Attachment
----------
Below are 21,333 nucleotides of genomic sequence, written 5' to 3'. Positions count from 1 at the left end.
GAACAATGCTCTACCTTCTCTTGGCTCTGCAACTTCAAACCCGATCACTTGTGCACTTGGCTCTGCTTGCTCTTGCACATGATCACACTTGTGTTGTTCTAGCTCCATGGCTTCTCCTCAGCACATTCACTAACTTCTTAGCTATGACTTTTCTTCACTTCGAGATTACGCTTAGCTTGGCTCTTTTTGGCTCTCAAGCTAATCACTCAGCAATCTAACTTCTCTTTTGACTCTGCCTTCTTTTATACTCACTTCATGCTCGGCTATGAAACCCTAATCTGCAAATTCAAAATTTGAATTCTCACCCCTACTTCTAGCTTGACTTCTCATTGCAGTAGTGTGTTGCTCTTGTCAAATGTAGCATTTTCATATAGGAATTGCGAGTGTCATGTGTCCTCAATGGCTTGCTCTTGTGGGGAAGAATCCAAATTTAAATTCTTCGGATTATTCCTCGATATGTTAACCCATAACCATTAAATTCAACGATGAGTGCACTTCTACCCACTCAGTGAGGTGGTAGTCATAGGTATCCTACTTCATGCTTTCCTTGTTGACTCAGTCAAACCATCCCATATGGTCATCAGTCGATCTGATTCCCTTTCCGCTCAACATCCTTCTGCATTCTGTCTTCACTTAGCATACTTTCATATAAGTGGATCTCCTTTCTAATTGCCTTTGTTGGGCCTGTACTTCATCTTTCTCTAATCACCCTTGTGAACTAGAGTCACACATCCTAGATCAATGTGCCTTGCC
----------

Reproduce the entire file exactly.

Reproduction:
Below are 21,333 nucleotides of genomic sequence, written 5' to 3'. Positions count from 1 at the left end.
GAACAATGCTCTACCTTCTCTTGGCTCTGCAACTTCAAACCCGATCACTTGTGCACTTGGCTCTGCTTGCTCTTGCACATGATCACACTTGTGTTGTTCTAGCTCCATGGCTTCTCCTCAGCACATTCACTAACTTCTTAGCTATGACTTTTCTTCACTTCGAGATTACGCTTAGCTTGGCTCTTTTTGGCTCTCAAGCTAATCACTCAGCAATCTAACTTCTCTTTTGACTCTGCCTTCTTTTATACTCACTTCATGCTCGGCTATGAAACCCTAATCTGCAAATTCAAAATTTGAATTCTCACCCCTACTTCTAGCTTGACTTCTCATTGCAGTAGTGTGTTGCTCTTGTCAAATGTAGCATTTTCATATAGGAATTGCGAGTGTCATGTGTCCTCAATGGCTTGCTCTTGTGGGGAAGAATCCAAATTTAAATTCTTCGGATTATTCCTCGATATGTTAACCCATAACCATTAAATTCAACGATGAGTGCACTTCTACCCACTCAGTGAGGTGGTAGTCATAGGTATCCTACTTCATGCTTTCCTTGTTGACTCAGTCAAACCATCCCATATGGTCATCAGTCGATCTGATTCCCTTTCCGCTCAACATCCTTCTGCATTCTGTCTTCACTTAGCATACTTTCATATAAGTGGATCTCCTTTCTAATTGCCTTTGTTGGGCCTGTACTTCATCTTTCTCTAATCACCCTTGTGAACTAGAGTCACACATCCTAGATCAATGTGCCTTGCC